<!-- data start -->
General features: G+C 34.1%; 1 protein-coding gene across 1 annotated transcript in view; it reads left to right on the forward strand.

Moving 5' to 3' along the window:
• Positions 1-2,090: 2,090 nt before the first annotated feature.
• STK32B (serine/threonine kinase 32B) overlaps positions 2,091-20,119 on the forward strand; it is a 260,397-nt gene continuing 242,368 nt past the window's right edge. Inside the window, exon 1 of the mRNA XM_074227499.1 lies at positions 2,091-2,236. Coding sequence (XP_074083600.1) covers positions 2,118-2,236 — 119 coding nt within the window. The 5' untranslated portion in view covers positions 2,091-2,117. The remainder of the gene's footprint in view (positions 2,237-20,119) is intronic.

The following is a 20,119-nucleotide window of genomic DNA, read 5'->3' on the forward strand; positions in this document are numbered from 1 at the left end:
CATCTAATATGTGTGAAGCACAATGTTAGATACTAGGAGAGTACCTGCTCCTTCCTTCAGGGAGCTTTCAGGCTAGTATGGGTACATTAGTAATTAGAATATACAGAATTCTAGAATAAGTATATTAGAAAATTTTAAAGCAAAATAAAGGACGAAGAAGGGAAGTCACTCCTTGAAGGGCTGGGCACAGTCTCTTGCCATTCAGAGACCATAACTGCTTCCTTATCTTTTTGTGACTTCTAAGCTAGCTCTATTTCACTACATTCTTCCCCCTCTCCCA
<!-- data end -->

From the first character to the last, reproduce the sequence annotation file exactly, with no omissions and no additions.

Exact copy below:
General features: G+C 34.1%; 1 protein-coding gene across 1 annotated transcript in view; it reads left to right on the forward strand.

Moving 5' to 3' along the window:
• Positions 1-2,090: 2,090 nt before the first annotated feature.
• STK32B (serine/threonine kinase 32B) overlaps positions 2,091-20,119 on the forward strand; it is a 260,397-nt gene continuing 242,368 nt past the window's right edge. Inside the window, exon 1 of the mRNA XM_074227499.1 lies at positions 2,091-2,236. Coding sequence (XP_074083600.1) covers positions 2,118-2,236 — 119 coding nt within the window. The 5' untranslated portion in view covers positions 2,091-2,117. The remainder of the gene's footprint in view (positions 2,237-20,119) is intronic.

The following is a 20,119-nucleotide window of genomic DNA, read 5'->3' on the forward strand; positions in this document are numbered from 1 at the left end:
CATCTAATATGTGTGAAGCACAATGTTAGATACTAGGAGAGTACCTGCTCCTTCCTTCAGGGAGCTTTCAGGCTAGTATGGGTACATTAGTAATTAGAATATACAGAATTCTAGAATAAGTATATTAGAAAATTTTAAAGCAAAATAAAGGACGAAGAAGGGAAGTCACTCCTTGAAGGGCTGGGCACAGTCTCTTGCCATTCAGAGACCATAACTGCTTCCTTATCTTTTTGTGACTTCTAAGCTAGCTCTATTTCACTACATTCTTCCCCCTCTCCCA